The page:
• Hoo4hearted, she did what she thought was best. We cannot judge her for doing what she felt was the best thing for the horses. A few years ago I adopted an old lab. When I got her she was malnourished and standoffish. I believe she had never been properly cared for. She only lived with us for a few months before I had to put her down. I felt terribly guilty until I realized I had provided her a small retirement with swimming in the lake, quality food, walks, and kindness. It is not for us to judge the very difficult decisions that Kirri made.

      • No, to clarify, one mare was no longer breeding sound and had “issues” and the other had founder problems that made it very difficult for me to manage during the summer months- in both cases I took them through one more summer to be sure. What I would NOT do was “palm” two elderly animals that had spent their whole lives with me, off on someone else, in the hope that they could live out their days with someone who did not know them. If it had been possible for them to live out their days (in peace) with me then that is what would have happened, but as my set up was then, it was not possible. Sorry- I did not make all the circumstances clear…..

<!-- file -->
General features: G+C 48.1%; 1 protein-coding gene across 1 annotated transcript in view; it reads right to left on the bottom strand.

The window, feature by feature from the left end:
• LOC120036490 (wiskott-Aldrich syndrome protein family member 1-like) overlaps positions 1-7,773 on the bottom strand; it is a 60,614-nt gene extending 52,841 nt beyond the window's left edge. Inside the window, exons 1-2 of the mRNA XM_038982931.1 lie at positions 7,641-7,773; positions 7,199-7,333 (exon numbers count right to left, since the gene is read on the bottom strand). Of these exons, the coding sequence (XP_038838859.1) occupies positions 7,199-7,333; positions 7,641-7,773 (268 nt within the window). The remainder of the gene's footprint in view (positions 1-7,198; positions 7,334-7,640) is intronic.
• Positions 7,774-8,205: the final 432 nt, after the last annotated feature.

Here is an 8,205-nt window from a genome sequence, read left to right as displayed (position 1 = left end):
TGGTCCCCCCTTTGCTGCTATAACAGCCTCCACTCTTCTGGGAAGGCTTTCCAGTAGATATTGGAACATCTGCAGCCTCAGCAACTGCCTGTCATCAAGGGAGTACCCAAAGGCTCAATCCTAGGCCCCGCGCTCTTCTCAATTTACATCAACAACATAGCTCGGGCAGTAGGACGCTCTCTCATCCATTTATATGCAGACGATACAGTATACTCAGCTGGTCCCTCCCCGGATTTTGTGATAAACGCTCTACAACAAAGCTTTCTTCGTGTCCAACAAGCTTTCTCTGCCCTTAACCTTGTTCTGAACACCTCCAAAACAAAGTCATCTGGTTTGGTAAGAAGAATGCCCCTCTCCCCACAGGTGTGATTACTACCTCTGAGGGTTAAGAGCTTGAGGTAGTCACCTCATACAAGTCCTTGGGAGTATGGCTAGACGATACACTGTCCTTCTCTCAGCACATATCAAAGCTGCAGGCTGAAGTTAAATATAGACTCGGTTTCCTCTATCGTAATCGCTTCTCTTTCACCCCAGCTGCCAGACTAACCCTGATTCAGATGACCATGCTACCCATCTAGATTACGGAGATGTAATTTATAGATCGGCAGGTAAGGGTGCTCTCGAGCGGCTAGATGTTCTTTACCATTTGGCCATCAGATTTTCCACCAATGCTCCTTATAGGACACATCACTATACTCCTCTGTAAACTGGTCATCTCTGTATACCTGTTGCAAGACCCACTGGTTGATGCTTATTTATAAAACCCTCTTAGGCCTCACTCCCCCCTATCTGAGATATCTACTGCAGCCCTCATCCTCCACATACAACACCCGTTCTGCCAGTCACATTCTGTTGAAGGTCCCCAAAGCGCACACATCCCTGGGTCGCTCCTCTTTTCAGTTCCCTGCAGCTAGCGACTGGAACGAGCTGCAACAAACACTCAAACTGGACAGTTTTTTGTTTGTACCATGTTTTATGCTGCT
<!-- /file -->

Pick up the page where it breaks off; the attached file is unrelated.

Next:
• “We cannot judge her for doing what she felt was the best thing for the horses.”

        We can and I will. I find people who use euthanasia as ‘convenience killing’ are morally bereft.

        In my opinion, euthanasia is more properly used to end suffering when there’s poor prognosis and massively reduced quality of life.

    • I don’t understand it either. I can keep two horses on my place and one is always the ‘retired chap’. Right now my #1 horse is a 20 yr old thoroughbred who is plenty sound and ‘up’ to be working. #2 is a 37 yr old Arabian who is still sound and in light work but he has a home for life, just like the other two buried on my property did. It does cost more to keep the old ones but, dammit, they worked for it. This old fellow worked for me for 27 years – and he and his antsy buddy are also provided for in my will – and that is as it should be. How can people cast them off to kill buyers or throw them out on a lean pasture to fend for themselves just when they need care the most?